Valgrind Your Memory Leaks Away

Valgrind Your Memory Leaks Away

 

valgrind

If you are not already familiar with using Valgrind, it is an excellent tool for finding and debugging pesky memory leaks in C and C++ programs.  Even the smallest memory leak can cause a high performance application to crash over time.

So what happens when you test your application with Valgrind’s Memcheck tool and it tells you that you are leaking memory left and right?  This is never a good feeling, but don’t worry, it happens to the best of us.  The first thing to keep in mind is that many memory leaks reported by Valgrind are actually false positives (let’s be optimistic and give ourselves the benefit of the doubt), so we’ll want to check out their documentation and double (maybe even triple) check to make sure that we’ve set all the parameters for Valgrind correctly for our testing environment before we run it again.

Using Valgrind to check the WURFL InFuze NGINX Module without setting any parameters will report a number of memory leaks, but in real world tests the module works perfectly. Valgrind’s documentation recommends to test against an executable compiled in debug mode, without any optimization by setting -O as a parameter from the Command Line Interface.

If you do not specify the Valgrind option –run-libc-freeres=no the finalizers will not be called leaving most of the memory allocated, causing memory leaks to be reported in the standard C++ library.  NGINX will also need some specific configurations in order to run correctly under Valgrind, as you can see from this official NGINX forum link.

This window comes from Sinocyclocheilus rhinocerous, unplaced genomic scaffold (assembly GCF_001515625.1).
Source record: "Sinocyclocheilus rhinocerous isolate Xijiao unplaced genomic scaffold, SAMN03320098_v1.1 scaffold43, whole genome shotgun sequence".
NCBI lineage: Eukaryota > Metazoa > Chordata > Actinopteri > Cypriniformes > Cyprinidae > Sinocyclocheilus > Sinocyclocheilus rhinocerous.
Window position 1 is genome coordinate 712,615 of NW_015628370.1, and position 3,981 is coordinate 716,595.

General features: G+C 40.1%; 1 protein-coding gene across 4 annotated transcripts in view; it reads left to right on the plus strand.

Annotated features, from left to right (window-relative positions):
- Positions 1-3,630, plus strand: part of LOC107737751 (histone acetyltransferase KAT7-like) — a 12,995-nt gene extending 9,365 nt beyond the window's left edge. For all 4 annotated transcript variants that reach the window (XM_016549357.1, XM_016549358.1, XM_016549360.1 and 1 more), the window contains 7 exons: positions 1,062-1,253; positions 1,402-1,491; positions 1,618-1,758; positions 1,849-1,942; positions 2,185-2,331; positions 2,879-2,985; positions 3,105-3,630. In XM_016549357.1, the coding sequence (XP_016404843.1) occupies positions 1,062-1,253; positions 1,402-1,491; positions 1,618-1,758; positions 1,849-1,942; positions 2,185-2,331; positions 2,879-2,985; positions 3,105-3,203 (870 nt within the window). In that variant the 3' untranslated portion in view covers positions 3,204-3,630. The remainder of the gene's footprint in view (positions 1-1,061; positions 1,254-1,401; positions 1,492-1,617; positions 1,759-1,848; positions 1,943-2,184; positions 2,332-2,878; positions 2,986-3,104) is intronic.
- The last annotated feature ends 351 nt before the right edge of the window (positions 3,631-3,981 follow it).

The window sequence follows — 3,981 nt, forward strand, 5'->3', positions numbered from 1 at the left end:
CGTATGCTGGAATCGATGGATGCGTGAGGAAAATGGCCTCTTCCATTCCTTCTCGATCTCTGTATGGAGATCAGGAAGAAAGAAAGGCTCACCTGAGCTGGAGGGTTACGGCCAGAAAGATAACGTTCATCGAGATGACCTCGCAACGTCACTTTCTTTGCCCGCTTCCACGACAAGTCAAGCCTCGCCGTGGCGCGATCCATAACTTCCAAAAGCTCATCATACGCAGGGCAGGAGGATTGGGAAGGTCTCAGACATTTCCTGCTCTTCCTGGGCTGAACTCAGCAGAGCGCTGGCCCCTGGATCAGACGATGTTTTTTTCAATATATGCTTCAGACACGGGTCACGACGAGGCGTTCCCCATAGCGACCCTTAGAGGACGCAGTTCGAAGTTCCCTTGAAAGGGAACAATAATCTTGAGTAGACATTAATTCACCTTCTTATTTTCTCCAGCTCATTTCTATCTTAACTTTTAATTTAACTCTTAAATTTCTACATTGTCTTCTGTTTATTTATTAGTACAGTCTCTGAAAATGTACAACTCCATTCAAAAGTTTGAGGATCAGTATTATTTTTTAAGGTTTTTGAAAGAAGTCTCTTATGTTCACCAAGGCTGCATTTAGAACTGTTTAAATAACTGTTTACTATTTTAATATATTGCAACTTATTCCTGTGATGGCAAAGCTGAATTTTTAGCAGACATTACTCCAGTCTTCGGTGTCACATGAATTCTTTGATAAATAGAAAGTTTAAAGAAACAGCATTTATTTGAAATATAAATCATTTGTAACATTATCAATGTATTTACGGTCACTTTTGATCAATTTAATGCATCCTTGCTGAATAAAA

#user nobody;
worker_processes  1;
daemon off;
master_process off;
 
#error_log  logs/error.log;
#error_log  logs/error.log  notice;
#error_log  logs/error.log  info;
 
#pid        logs/nginx.pid;
 
events {
      worker_connections  1024;
}
 
http {
     include       mime.types;
     default_type  application/octet-stream;
 
     ##########################################
     # Rest of your configuration goes here ...
     ##########################################
}
With this setup Valgrind will keep the NGINX process up and running until you gracefully stop it by typing kill -TERM valgrindPID, where valgrindPID is the Valgrind’s process identifier.